Is Superintelligence a kinder, gentler Armageddon?

“First we build the tools then they build us.” -Marshall McLuhan

Following recent developments in the field of quantum mechanics the thought struck me that we might need to amend the IQ scale to allow for scientific notation. That’s because computers are about to get exponentially smarter and faster. When that happens we may be facing humanity’s latest end of the world scenario. It’s a kinder, gentler Armageddon suitable for the ergonomic smart-enabled iPhone wielding society we have come to enjoy being. No worries, Android users will receive the pastry themed update, eventually. This Armageddon has a name, that name is Superintelligence.

But let me start at the beginning.

The physical limitations of processing are a big deal in computer science. The upper limit of any contemporary computer is the speed of light minus any energy lost in the form of heat as electrons run along their circuits. Innovations such as reversible logic gates hold a lot of promise for a reduction in that energy loss. But what if we could do an end run around the laws of thermodynamics? Heck while we’re at it why not skip relativity too?

About a month ago you might have seen some people in the media talking about how the transporter beam was now a possibility. I’ll leave that for others to speculate on, but what the media got excited about were new breakthroughs in the field of quantum teleportation. Efforts by both the US Army and the Deflt University of Technology have demonstrated the ability to “teleport” photons from one place to another by means of quantum entanglement.

To outline this as simply as possible quantum entanglement is a phenomenon whereby quanta (in this case photons) become entangled with each other. In this condition the quanta share their quantum filed states. In effect what happens to one instantaneously happens to the other. If we engineer this phenomena for use in a computer we could theoretically exchange bits of data faster than light. So hit the road Newton and Einstein! We’ve got massive amounts of data to process and we can’t be bothered with thermodynamics or cosmological constants.

But what will the result of an FTL processor be? And how would we apply such fast computing? Well the first thing one needs to understand is just how much of a game changer this will be. It’s difficult to predict what the outcome of any technology is but I can speculate on how FTL computing might be applied to a modern computer.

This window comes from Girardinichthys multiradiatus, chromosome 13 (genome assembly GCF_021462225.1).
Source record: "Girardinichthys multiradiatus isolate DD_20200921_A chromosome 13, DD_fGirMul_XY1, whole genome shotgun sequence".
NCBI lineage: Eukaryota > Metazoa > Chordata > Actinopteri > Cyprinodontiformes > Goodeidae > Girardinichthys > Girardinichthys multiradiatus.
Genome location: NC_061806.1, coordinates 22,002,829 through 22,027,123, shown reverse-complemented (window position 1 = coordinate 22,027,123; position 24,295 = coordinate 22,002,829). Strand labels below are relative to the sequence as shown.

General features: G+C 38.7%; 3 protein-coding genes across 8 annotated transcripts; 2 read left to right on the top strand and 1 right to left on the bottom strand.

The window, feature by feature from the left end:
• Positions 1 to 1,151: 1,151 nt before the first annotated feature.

Let’s say you have an FTL computer running a contemporary operating system like Windows or Macintosh. Normally you need to install updates and patches to maintain such a system. But if your computer runs faster than light maybe the computer could patch itself. Without the standard limitations of time the FTL processor could run through the permutations on all possible variations of the software, choose the optimal configuration, write the code, and install it all within a reasonable amount of time. Perhaps even instantaneously if the FTL computer is connected to others like it across the internet where other nodes are running infinite permutations of the same process. This network then becomes a collective of self-improving machines that grows exponentially, which may sound familiar to fans of George Takei.

The key words here are exponential self-improvement. As this trend swings into full force a point of critical mass will occur, a point of no return beyond which the application of data processing will far exceed the human capacity to manage by conventional means.

From here we enter the realm of speculation, just what does all this computing power mean? On the positive side we may be able apply this power towards data intensive subjects like medical research, sustainable energy, the economy, anything where big numbers rule or where countless variations need to be considered. But on the other hand a self improving intelligence is what keeps humans the dominant species. Will a superintelligent entity act in our best interest or will it reshape our environment to suit its program?

The programs we set for these machines are key. It’s not too difficult to imagine a scenario where we program humans out of existence, an idea Hollywood has capitalized on many times. But I suggest a more subtle outcome with hints of the perfect utopia all mixed up with the eventual erosion of our greatest human traits. We could cure cancer, balance energy production and restructure finances to guarantee everyone a high standard of living. At last all people would be free to peruse their dreams. Or would we?

With the need for constant computational balance in this false utopia wouldn’t we process ourselves out of purpose and choice? If the program says you go, you go, and do what ever function you are designed for. Yes, designed for. Because while we’re eradicating disease we’re also engineering perfect biological components for the larger structure of society.

Does human creativity figure into the superintelligent paradigm? If every problem has a solution what about the questions that sustain our humanity? Would curiosity and creativity become obsolete? Or worse rendered into mere distractions and indulgences for the perfect techno-agrarian society. If the absence of the human soul isn’t frightening enough just imagine the boredom.

So it becomes a question of limitation and application. If we press the button on superintelligence will we be ready to turn it towards the right problems? Will we be ready willing and able to shut it off when the time comes?